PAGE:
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Modern Philanthropy

Modern Philanthropy

Jan Updike

In the past, wealth people tended to “give back” towards the ends of their lives. Careers over, kids launched, sated with goodies, their attention would turn to the matter of a legacy. Now there is a class of much younger people, in their 50s,40s, 30s, even 20s who have made fast bucks in high-tech industries. These “well-to-do” are accustomed to making things happen in the world. To them, the old model of giving – dashing off annual checks to charities – is uninvolving and unappealing. A new form of philanthropy is necessary to place the resources and skills of these younger people in service of the world of need.

Philanthropy made modern, for them , is a blending of the social consciousness of the 60s with the venture capital business mode of the 90s. It is championed as entrepreneurial philanthropy that aspires to more than just writing a check.

Social Venture Partners (SVP) founded by the inventor of Pagemaker Paul Brainerd is an example of this new model of philanthropy. There are now over 130 people in Seattle area who pledge at least $5000 annually. They meet several times a year to become informed and examine strategy, having voted early in the process to concentrate effort upon a particular sector for focus. They donate more than money. Using the skills that have served them, they research, finance, and provide “hands-on” work on behave of recipients.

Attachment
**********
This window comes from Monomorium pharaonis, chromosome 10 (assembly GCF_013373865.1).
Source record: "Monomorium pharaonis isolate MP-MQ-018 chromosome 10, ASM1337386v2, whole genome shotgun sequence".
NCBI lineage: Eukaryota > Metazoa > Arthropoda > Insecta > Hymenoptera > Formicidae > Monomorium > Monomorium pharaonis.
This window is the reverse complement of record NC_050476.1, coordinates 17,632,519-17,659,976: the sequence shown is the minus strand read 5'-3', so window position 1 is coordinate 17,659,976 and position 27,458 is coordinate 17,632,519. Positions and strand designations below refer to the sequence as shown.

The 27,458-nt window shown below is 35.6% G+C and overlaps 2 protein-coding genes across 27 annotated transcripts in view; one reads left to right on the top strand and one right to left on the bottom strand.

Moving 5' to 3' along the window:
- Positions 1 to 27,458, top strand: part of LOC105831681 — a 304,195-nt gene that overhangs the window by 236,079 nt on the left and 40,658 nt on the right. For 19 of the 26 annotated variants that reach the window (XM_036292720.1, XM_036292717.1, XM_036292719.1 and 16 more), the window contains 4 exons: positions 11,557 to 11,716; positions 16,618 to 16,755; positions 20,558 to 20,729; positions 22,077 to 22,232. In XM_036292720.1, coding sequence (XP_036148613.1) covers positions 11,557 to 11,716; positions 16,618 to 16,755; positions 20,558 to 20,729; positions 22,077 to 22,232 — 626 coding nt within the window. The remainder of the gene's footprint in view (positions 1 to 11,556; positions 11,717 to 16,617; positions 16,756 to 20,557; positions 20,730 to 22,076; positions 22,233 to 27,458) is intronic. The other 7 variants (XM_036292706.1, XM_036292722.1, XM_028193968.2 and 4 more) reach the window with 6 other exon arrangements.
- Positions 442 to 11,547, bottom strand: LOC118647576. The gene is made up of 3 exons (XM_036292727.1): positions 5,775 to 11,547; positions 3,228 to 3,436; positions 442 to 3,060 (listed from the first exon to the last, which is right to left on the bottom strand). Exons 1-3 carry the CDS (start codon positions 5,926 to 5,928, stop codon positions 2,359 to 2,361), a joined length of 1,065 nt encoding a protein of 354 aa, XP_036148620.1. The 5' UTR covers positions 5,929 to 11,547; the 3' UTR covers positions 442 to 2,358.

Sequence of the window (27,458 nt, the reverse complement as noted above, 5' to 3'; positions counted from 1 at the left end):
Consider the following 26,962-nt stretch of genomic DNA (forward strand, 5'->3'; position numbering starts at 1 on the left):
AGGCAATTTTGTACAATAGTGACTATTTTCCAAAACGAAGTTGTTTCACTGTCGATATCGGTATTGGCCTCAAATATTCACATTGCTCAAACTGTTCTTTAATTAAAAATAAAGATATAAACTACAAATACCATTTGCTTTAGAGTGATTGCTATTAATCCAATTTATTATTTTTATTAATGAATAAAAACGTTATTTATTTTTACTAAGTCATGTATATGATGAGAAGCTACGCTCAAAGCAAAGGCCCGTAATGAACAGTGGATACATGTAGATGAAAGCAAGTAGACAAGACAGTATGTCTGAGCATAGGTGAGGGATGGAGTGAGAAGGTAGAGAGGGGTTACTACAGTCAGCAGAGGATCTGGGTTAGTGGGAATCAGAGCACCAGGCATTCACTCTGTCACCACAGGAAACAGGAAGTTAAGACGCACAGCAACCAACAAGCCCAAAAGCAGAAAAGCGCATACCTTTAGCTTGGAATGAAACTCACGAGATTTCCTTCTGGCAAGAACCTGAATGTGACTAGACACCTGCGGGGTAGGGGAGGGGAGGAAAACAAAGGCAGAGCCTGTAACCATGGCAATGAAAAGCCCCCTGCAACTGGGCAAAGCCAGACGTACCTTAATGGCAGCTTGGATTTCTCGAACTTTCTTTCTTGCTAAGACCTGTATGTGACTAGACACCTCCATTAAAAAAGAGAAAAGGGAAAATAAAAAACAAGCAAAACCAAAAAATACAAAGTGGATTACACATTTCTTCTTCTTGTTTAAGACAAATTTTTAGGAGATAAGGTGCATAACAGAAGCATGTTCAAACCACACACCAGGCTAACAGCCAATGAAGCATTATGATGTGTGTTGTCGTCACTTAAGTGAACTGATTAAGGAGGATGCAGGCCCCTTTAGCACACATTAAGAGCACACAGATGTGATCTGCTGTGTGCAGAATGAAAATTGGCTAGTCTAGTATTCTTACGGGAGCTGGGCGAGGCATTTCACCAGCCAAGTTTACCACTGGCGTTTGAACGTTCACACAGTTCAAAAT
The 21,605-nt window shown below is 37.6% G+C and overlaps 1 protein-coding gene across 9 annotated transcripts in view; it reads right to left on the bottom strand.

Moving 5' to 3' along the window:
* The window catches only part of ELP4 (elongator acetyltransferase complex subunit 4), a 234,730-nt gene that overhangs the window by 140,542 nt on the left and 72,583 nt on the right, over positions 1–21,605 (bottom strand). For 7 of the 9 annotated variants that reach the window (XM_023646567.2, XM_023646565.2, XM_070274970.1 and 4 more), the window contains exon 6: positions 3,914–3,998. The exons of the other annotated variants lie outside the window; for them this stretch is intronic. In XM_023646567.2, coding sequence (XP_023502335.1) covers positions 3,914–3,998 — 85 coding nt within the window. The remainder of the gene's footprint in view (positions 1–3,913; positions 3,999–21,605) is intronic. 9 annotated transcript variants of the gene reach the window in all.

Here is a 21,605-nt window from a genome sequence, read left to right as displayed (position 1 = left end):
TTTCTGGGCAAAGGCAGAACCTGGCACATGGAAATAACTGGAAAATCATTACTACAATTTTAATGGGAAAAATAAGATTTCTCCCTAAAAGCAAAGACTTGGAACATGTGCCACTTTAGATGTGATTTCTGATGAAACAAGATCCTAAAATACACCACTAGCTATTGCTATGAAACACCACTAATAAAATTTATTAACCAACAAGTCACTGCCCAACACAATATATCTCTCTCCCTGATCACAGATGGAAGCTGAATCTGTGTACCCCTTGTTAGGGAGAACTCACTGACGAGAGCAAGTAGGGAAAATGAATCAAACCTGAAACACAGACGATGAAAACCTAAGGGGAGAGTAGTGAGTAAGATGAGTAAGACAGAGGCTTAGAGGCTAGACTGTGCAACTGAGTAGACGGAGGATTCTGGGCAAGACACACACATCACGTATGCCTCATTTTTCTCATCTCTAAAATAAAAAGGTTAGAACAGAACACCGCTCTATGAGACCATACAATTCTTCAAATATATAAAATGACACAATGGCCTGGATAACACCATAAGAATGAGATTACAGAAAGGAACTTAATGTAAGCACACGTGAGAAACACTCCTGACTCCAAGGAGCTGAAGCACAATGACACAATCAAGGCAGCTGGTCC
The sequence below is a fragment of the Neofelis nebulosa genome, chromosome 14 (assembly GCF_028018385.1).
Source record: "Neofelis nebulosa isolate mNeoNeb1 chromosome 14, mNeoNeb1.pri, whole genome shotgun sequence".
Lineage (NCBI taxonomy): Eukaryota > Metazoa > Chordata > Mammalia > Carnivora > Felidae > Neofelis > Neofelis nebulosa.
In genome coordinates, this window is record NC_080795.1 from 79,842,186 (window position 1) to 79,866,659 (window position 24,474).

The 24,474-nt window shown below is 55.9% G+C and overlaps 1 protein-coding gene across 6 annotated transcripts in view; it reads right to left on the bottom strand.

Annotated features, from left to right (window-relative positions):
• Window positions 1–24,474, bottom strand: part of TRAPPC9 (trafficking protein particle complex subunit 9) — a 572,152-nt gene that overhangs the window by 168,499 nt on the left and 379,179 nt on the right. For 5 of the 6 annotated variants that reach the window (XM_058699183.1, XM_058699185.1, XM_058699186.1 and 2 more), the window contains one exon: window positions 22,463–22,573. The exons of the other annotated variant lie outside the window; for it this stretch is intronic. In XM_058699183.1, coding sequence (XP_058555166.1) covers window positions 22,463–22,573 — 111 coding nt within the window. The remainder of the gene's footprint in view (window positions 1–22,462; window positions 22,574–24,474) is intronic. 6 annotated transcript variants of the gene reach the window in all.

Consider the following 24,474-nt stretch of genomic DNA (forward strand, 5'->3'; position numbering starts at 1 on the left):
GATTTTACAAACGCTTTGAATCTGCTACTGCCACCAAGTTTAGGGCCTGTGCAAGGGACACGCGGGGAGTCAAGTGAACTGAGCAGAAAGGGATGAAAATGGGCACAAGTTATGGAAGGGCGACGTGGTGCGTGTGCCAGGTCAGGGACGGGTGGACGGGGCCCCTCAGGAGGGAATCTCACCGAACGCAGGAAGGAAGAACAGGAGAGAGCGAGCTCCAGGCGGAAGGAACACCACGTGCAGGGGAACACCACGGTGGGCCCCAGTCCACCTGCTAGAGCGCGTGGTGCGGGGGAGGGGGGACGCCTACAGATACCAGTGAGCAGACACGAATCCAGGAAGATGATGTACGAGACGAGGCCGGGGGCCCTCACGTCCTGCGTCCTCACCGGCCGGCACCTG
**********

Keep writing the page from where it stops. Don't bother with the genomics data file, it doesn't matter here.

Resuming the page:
Like traditional foundations or traditional NGO’s, they invest in the well-being of people and their social order; but, unlike traditional foundations and traditional NGO’s – and much more like venture capitalists – they look for significant result in five years or so. They operate as developers of “human capital.”

These “new investors” seek opportunities which demonstrate the probability that if one person engages with the world that person will make a difference and acquire for themselves hope, optimism, and the sense of a locus of control that resides within. These “investors” require the demonstration of need (market), strategy, objectives, and measures of effectiveness. They also wish not only to solve problems; they want to support the provider-organizations ability to achieve.

These “new investors” not only have resources to finance programs but also knowledge, skills, “connections”, and energy to confront problems directly using their brain power in addition to their check books. They take a longer perspective – investing more than just money. They commit time and expertise (or learn what is necessary), building organizational capacity as well as programs. They want contact with “their program” on a week-to-week basis the same way that a venture capitalist would.

To awaken the sense of responsibility for SOCIAL ENTREPRENEURSHIP in a new generation of philanthropists, it is essential for them to be introduced to people who are doing innovative things. And, they need to be “infected” not only with the “facts” about the benefits to others because they “gave back”; rather also, they need to be “infected” with the “facts” about the direct benefits to them which they accrued because of their giving of time, talent, treasures. BUT, if they are to give of time, talent, and resources they will want to do it in the “smart business ways” which are their self-caricatures.